Understanding their role will help you make the case to your boss as well. After the vendor meeting, you must become the vendor's advocate towards management. If you've gotten to know the company, their mission, their vision and their culture, you'll be prepared to answer questions like, "why should we pay this fee?","what is the benefit of the upgraded service contract?" or "how reliable is their security strategy?" Help management to understand that vendor management prioritises long-term relationships over short-term, marginal cost savings. Regularly changing vendors to save a few dollars will impact performance in the long run and sacrifice quality.
4. Don't Rely on Yourself AloneYou shouldn't be the only set of ears representing your organisation in the vendor meeting. Carefully select a group of internal participants, and encourage them to take notes and score the vendor based on the evaluation criteria you drafted. Set up a "post-meeting" discussion to talk about how the vendor scored and the details of the pros and cons that apply in the areas of the software that each member is vested in. Share these combined scores with management. It's critical that they view the objective opinions of a cross-section of participants.
5. Give the Vendor FeedbackBefore meeting with management about your vendor recommendation, give the vendor feedback from your internal review group. This provides the vendor with the
opportunity to respond to any concerns or clear-up any miscommunication. Having this dialogue prior to your management meeting will give you a well-rounded impression of the vendor, their flexibility and their responsiveness, all factors that will help you pitch your recommendation to the boss.
6. Focus on Value, not PriceManagement often looks at the bottom line. What will this service cost the company? It's your job to help them focus on value, not price. The lowest price often yields inferior quality. Enter your vendor meeting with that mindset. Don't just gather details about cost, but focus on the value received and ask the vendor for this value data. What's the ROI for their service? How much have other clients saved? For example, if they are selling a CRM, how much does productivity increase? Alternatively, how much did consumer engagement increase, leading to how much revenue? Get numbers for the total cost of ownership, not just the initial cost. Most likely, your vendor will come equipped with this data based on industry trends or their customers. Take this data to your boss to show the value of what you are getting, so that price is not the focal point.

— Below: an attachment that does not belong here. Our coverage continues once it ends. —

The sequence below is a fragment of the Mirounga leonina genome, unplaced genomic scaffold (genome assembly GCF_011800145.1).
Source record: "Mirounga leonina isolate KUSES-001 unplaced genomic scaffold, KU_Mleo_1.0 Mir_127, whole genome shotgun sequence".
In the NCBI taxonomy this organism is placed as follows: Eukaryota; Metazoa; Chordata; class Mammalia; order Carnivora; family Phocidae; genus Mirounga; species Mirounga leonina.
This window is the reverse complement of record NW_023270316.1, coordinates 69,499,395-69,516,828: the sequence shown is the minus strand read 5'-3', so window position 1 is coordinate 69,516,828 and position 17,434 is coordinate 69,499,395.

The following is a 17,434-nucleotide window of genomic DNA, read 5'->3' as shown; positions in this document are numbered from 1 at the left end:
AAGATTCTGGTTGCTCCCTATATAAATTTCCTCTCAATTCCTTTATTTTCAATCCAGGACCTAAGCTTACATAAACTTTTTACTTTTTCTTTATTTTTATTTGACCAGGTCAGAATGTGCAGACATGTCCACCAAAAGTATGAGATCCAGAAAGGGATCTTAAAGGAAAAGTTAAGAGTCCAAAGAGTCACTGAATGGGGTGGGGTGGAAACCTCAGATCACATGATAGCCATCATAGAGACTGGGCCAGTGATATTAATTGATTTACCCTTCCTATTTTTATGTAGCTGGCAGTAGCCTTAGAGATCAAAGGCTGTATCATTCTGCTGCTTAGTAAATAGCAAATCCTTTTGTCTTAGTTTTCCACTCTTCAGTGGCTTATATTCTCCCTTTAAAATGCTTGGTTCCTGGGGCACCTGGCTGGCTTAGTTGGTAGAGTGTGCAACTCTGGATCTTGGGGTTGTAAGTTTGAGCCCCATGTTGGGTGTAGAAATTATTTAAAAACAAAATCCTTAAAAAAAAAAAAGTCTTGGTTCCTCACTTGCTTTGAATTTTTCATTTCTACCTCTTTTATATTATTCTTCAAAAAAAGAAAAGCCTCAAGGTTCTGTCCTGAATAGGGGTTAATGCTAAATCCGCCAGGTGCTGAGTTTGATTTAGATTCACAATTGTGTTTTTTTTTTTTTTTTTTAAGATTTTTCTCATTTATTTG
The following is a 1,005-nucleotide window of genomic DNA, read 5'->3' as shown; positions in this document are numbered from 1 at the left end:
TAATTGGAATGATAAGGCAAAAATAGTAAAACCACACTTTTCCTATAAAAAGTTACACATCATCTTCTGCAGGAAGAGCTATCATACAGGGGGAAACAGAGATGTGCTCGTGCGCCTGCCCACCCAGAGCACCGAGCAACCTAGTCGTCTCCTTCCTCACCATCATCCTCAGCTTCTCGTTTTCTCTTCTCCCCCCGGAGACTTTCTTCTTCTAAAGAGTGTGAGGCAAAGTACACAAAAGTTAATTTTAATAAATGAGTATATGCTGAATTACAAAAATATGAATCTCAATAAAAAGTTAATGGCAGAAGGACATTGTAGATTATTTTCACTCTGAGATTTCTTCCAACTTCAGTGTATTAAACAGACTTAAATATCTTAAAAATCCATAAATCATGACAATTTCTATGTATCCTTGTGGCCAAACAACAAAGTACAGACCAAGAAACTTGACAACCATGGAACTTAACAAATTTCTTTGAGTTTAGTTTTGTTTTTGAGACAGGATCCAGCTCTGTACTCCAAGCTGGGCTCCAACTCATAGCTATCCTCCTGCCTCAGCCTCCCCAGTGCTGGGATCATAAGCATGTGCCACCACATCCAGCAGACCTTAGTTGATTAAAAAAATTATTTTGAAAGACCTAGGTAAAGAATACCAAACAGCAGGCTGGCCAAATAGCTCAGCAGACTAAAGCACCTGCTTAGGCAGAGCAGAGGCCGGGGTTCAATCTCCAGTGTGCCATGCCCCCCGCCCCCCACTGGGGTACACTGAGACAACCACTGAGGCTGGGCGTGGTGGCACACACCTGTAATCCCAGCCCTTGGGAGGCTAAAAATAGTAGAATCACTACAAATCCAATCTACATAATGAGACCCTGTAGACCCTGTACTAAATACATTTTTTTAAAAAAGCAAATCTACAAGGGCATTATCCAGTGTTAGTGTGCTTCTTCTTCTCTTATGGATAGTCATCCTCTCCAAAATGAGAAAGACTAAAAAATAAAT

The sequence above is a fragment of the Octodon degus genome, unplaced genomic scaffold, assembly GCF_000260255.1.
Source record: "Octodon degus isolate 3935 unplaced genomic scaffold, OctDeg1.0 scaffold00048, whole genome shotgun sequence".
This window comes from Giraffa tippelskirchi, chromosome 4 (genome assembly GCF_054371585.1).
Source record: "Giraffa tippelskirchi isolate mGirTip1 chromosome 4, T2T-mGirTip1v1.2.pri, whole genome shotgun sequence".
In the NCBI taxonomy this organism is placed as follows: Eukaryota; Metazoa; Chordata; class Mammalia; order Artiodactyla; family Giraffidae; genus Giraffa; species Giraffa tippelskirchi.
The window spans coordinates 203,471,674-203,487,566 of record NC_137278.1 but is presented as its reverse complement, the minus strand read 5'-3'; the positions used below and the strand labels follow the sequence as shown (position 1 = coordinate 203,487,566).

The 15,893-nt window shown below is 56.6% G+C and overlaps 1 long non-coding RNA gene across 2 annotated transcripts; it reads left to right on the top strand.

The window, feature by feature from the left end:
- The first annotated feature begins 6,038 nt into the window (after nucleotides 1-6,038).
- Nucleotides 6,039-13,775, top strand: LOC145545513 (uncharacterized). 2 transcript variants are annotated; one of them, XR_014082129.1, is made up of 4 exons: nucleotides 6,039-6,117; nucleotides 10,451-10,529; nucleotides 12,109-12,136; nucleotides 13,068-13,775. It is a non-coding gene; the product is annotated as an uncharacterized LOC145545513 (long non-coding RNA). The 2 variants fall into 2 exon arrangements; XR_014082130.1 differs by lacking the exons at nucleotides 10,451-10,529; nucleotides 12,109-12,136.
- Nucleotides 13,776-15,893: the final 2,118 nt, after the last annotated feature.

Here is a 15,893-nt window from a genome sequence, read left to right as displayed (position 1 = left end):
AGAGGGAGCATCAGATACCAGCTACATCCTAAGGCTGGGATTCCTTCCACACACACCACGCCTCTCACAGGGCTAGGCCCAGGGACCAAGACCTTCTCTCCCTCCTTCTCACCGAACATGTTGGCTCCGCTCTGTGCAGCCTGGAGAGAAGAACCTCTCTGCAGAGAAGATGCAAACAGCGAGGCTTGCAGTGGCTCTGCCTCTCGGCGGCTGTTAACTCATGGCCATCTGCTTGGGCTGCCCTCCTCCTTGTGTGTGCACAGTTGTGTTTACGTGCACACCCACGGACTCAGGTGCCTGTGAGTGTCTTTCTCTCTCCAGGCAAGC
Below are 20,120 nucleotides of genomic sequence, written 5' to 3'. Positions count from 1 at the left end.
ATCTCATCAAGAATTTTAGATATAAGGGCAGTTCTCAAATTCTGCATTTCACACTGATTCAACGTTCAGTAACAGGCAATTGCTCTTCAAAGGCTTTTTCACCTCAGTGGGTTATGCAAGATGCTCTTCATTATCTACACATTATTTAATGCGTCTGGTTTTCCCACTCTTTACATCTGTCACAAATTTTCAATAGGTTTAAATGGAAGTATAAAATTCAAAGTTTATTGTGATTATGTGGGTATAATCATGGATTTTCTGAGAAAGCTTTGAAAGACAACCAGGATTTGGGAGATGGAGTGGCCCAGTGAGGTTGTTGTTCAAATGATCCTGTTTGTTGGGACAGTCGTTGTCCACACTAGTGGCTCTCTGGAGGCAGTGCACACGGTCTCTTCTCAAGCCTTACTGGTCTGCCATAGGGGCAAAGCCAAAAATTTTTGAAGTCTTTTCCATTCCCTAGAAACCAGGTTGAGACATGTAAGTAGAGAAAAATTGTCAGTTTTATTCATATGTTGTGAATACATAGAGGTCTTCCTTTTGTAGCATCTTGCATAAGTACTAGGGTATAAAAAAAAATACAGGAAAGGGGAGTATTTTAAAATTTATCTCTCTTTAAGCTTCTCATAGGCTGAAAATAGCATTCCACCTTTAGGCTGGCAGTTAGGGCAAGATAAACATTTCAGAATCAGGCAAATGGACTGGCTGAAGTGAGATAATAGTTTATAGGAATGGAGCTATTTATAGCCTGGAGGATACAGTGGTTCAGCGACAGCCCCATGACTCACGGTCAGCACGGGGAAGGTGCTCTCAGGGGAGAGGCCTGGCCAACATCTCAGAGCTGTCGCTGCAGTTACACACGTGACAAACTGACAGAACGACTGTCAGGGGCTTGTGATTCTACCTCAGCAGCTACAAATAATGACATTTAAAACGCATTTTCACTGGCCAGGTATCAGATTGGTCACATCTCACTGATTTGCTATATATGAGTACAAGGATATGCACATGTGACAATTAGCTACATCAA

7. Learn More About The Vendor's ReputationReputation speaks volumes, and so your boss will want to know about the reputation of the potential vendor in the industry. How happy are the vendor's current customers? We live in a world where it's easy to find reviews and recommendations. Ask your industry peers whom they are using and how it is going. Use your social network connections to ask about vendors in a particular field. Post on an expert forum. For example, if you are looking for marketing software, the CMO forum is a great resource. Check industry lists and publications. Researchers such as Forrester and Gartner often conduct studies and publish research that identifies market leaders.
8. Anticipate Future GrowthEven if the vendor meets your needs today, will they continue to meet them a year from now, or five years from now? What happens if mergers or acquisitions take place? Will the contract transfer? Management will most likely be interested in the big picture, not merely what the vendor will do for you for today. Anticipate where the company is going by gathering data beforehand. Present those possible scenarios to the vendor, and share the responses at your management meeting.
9. Ignore the "Wow Factor."IT professionals are often enamoured by the latest and greatest, however, management is more pragmatic. Focus on the metrics, data, measurable results and problems solved during your vendor meeting so you can relay solid reasons for selecting a particular vendor to management.
10. Know Your AudiencePrepare for your vendor meeting by reviewing the audience you'll be presenting your conclusions to. Your focal points will be much different if you are presenting to your CIO as opposed to a non-technical CEO or CFO. Why are you presenting to management? Is it to add a new vendor or new service? Is it to replace a problem vendor? What relevant information does your audience need? Is it financially-focused? Depending on the pertinent information for your audience, adapt your presentation.
Now you're ready to conduct a successful vendor meeting and management follow-up meeting. Read more about digital trends you can share with your boss in our " Guide to Digital Transformation " e-book. Contact us for more trends affecting your business.